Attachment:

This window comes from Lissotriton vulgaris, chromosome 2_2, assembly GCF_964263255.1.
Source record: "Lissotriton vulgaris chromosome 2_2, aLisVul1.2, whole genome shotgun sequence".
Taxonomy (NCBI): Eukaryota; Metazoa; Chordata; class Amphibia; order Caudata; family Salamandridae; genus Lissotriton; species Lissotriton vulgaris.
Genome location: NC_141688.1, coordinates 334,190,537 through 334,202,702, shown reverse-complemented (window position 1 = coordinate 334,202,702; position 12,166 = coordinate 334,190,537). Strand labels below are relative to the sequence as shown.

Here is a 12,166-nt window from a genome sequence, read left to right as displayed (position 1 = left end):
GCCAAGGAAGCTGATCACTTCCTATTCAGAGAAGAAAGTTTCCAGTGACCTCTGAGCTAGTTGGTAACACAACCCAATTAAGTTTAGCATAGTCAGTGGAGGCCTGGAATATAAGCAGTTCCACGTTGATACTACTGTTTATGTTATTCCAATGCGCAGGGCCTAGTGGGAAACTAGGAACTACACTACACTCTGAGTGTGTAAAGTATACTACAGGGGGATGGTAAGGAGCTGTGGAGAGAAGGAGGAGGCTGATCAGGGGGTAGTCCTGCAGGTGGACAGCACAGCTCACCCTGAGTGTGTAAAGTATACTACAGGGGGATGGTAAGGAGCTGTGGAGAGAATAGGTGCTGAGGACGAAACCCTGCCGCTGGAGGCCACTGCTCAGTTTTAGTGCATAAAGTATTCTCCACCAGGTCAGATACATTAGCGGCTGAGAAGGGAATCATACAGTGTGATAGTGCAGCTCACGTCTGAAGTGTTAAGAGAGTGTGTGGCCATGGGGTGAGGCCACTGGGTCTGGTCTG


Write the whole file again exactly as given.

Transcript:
This window comes from Lissotriton vulgaris, chromosome 2_2, assembly GCF_964263255.1.
Source record: "Lissotriton vulgaris chromosome 2_2, aLisVul1.2, whole genome shotgun sequence".
Taxonomy (NCBI): Eukaryota; Metazoa; Chordata; class Amphibia; order Caudata; family Salamandridae; genus Lissotriton; species Lissotriton vulgaris.
Genome location: NC_141688.1, coordinates 334,190,537 through 334,202,702, shown reverse-complemented (window position 1 = coordinate 334,202,702; position 12,166 = coordinate 334,190,537). Strand labels below are relative to the sequence as shown.

Here is a 12,166-nt window from a genome sequence, read left to right as displayed (position 1 = left end):
GCCAAGGAAGCTGATCACTTCCTATTCAGAGAAGAAAGTTTCCAGTGACCTCTGAGCTAGTTGGTAACACAACCCAATTAAGTTTAGCATAGTCAGTGGAGGCCTGGAATATAAGCAGTTCCACGTTGATACTACTGTTTATGTTATTCCAATGCGCAGGGCCTAGTGGGAAACTAGGAACTACACTACACTCTGAGTGTGTAAAGTATACTACAGGGGGATGGTAAGGAGCTGTGGAGAGAAGGAGGAGGCTGATCAGGGGGTAGTCCTGCAGGTGGACAGCACAGCTCACCCTGAGTGTGTAAAGTATACTACAGGGGGATGGTAAGGAGCTGTGGAGAGAATAGGTGCTGAGGACGAAACCCTGCCGCTGGAGGCCACTGCTCAGTTTTAGTGCATAAAGTATTCTCCACCAGGTCAGATACATTAGCGGCTGAGAAGGGAATCATACAGTGTGATAGTGCAGCTCACGTCTGAAGTGTTAAGAGAGTGTGTGGCCATGGGGTGAGGCCACTGGGTCTGGTCTG